FORT WAYNE – A priest at Fort Wayne's St. Joseph Catholic Church-Hessen Cassel has been removed from his post after an allegation of sexual abuse of a minor.
Diocesan officials confirmed Tuesday that the Rev. Thomas C. Lombardi, 62, had been relieved from his duties at the 150-year-old parish.
Parishioners said an announcement was made at weekend Masses. A copy of the letter provided by the diocese to The Journal Gazette said the abuse of an unnamed minor was "said to have taken place some years ago at another parish."
The parish was not named.
But in the letter, the Rev. Kevin C. Rhoades, bishop of the Fort Wayne-South Bend Catholic Diocese, wrote that the church's "commitment to the safety of our children and young people" required the priest's removal.
The action was taken after the diocese "promptly and thoroughly" conducted "a preliminary investigation," Rhoades' letter said.
"In accord with the norms of the church and diocesan policy, I have withdrawn Father Lombardi from exercising his ministry as a pastor, pending the outcome of canonical process required in these cases," Rhoades wrote.
The Survivors Network of Those Abused by Priests on Wednesday criticized the diocese for not releasing information about when and where the alleged abuse took place.
In a statement, Barbara Dorris, SNAP outreach director, called on Rhoades to visit all parishes and urge others to report what they saw.
“Silience is a predator’s best weapon, and by (the diocese's) not coming forward with all the details, victims who may be suffering in silence may continue to feel alone and helpless,” she said.
Before coming to St. Joseph-Hessen Cassel, Lombardi served at St. Louis Besancon parish in New Haven from 1986 to 1997, according to an online parish history, and at St. Joseph in Garrett in the early 2000s.
He was transferred to associate pastor of St. Joseph Catholic Church in Mishawaka by then-Bishop William E. McManus in 1984, after having been on the faculty and principal of Huntington Catholic High School beginning around 1977. The school was closed in 1985, two weeks after the Rev. John M. D'Arcy took over as bishop. He also served at St. Mary's in Huntington.
Lombardi was ordained in 1975, according to the 2011 diocesan directory.
Vince LaBarbera, diocesan spokesman, said he did not know where Lombardi has been living since his removal. Telephone calls to St. Joseph's rectory Monday and Tuesday were answered by an answering machine.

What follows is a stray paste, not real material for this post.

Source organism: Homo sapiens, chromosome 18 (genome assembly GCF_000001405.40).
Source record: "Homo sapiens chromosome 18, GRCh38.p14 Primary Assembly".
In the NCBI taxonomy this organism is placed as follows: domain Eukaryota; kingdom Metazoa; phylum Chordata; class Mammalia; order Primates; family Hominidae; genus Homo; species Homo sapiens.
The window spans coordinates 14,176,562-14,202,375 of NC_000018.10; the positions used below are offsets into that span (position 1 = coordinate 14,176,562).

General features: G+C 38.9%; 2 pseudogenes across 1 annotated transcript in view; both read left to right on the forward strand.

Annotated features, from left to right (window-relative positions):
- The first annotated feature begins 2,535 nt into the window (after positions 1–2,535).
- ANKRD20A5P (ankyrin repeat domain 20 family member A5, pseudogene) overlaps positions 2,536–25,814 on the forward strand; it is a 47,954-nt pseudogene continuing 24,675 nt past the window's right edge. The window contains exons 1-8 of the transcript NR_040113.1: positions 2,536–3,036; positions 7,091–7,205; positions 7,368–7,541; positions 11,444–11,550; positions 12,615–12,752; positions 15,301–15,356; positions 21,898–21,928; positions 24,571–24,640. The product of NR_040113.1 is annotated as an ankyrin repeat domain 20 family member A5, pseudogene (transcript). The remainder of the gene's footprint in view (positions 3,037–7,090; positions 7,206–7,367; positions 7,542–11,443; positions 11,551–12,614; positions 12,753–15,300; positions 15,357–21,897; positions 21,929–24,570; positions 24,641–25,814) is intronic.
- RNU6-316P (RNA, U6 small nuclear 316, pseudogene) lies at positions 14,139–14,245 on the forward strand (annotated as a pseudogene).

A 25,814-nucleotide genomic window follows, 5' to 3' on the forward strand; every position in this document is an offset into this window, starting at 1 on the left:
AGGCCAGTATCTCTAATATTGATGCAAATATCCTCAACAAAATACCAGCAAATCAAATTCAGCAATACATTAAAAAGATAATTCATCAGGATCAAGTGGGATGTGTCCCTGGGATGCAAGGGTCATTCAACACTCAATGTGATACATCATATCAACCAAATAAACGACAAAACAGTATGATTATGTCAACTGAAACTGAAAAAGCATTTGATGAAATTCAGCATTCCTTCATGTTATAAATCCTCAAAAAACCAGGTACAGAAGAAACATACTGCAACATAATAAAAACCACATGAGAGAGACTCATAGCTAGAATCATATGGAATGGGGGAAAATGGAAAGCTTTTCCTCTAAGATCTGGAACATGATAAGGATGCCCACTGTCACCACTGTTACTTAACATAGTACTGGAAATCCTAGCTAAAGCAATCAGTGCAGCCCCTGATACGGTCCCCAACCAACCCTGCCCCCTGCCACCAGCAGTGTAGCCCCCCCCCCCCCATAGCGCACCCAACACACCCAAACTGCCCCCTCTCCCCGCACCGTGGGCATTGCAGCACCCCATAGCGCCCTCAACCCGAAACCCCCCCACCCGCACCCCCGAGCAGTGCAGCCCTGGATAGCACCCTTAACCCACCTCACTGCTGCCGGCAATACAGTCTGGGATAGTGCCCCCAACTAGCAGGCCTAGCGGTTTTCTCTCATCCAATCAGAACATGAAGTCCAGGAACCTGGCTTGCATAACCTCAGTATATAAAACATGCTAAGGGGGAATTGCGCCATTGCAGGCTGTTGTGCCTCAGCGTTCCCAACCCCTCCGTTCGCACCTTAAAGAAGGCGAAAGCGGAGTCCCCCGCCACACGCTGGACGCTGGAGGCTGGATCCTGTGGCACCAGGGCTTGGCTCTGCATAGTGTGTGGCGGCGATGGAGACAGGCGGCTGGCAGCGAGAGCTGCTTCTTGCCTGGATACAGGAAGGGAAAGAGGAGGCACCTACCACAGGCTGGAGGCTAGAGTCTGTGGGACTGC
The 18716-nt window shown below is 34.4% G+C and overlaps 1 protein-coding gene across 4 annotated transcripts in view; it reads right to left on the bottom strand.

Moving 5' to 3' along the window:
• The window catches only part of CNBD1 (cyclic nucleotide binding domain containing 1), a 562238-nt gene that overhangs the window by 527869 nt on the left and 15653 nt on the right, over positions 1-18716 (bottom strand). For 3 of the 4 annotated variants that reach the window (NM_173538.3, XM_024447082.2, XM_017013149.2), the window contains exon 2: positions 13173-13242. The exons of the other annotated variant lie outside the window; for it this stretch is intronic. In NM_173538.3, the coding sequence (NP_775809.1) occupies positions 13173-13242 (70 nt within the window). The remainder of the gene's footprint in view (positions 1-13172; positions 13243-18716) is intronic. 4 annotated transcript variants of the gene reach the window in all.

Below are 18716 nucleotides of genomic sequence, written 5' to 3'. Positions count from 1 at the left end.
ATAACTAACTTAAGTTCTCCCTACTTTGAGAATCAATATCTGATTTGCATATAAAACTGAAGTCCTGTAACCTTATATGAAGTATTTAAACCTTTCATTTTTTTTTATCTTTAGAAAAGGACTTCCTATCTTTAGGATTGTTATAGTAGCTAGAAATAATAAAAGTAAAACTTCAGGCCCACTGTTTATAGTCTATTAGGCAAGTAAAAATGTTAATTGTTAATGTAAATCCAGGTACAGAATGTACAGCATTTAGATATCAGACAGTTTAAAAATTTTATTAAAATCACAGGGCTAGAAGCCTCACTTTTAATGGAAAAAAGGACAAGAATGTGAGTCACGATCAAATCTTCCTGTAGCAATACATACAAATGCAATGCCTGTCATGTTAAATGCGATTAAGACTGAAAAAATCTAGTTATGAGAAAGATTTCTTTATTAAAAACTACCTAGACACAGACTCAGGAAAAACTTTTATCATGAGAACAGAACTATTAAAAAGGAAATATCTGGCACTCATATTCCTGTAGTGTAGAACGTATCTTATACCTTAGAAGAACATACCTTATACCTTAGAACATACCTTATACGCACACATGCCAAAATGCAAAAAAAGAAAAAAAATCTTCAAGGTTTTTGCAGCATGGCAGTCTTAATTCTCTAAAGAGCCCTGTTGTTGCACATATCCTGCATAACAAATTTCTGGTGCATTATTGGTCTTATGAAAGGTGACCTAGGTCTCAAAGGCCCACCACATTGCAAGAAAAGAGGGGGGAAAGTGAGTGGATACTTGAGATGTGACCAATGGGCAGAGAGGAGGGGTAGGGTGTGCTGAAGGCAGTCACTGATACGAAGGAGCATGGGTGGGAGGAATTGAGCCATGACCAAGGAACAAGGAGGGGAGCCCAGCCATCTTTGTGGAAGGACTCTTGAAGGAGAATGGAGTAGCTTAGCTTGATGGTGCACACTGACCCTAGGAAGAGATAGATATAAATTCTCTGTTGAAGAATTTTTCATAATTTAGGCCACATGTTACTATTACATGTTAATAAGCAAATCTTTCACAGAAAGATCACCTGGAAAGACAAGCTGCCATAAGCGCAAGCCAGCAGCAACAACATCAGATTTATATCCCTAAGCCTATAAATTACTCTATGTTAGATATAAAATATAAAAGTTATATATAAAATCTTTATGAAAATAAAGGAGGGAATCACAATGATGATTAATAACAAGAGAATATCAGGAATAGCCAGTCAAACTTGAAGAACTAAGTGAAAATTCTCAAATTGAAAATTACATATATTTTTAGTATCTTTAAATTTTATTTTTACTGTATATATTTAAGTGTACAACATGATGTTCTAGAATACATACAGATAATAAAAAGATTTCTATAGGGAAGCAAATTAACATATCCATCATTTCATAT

LaBarbera referred questions about Lombardi's status to Monsignor Robert C. Schulte, diocesan vicar general and rector of the Cathedral of the Immaculate Conception in Fort Wayne.
Schulte said Lombardi had been assigned to "a residence" other than in the parish but was not at liberty to say where. He said the person alleging abuse had requested confidentiality, so he could not provide further details.
He said the allegation was reported to local law enforcement even though that is not required by diocesan policy or state law because the alleged victim is no longer a minor.
Consequences for the priest, Schulte said, could range from reinstatement – if the allegations are determined unfounded – to a limited ministry that would not include parish work or public Mass, or removal from the priesthood by the pope.
"We're still in midst of gathering information but if it's ascertained that this is a case of a minor being mistreated by a priest, that automatically has to be referred to the Vatican by the bishop with his recommendation as to what should be done," Schulte said.
Parishioners said they were shocked at the announcement.
"I know it was a shock. It was a very big shock to us," said church member Tim Schall of Hoagland, who believes Lombardi had been at the church for five or six years.
"He was a very nice person who was always there for you. I really liked the guy. He was just a tremendous guy to me," he said.
Member Judy Sorg of Fort Wayne also expressed disbelief. She said some church members were so upset at the announcement before the homily at Mass that they could scarcely continue.
"None of us believe it," she said. "We love our priest. We're hoping it's not real."
Sorg said she has been a member of St. Joseph-Hessen Cassel for 52 years. She called it an active parish of about 400 families with a preschool and school of about 130 students in kindergarten through eighth grade.
"Father (Lombardi) was so good at getting people together. He's been so good at teaching Bible classes and classes about the new Mass and things like that," she said. "He made the remark when he first came that he was here to help people get to heaven, and that's how we feel about him."
The bishop's letter encouraged any parishioner who had been a victim as a minor of sexual abuse by someone in church service to tell diocesan officials, regardless of when the event took place. Schulte said reports could be made to his office or to Mary Glowaski, diocesan victim assistance coordinator.
Rhoades, who expressed "much sadness" in the letter, wrote that the church remains "committed to healing and reconciliation with victims/survivors of sexual abuse."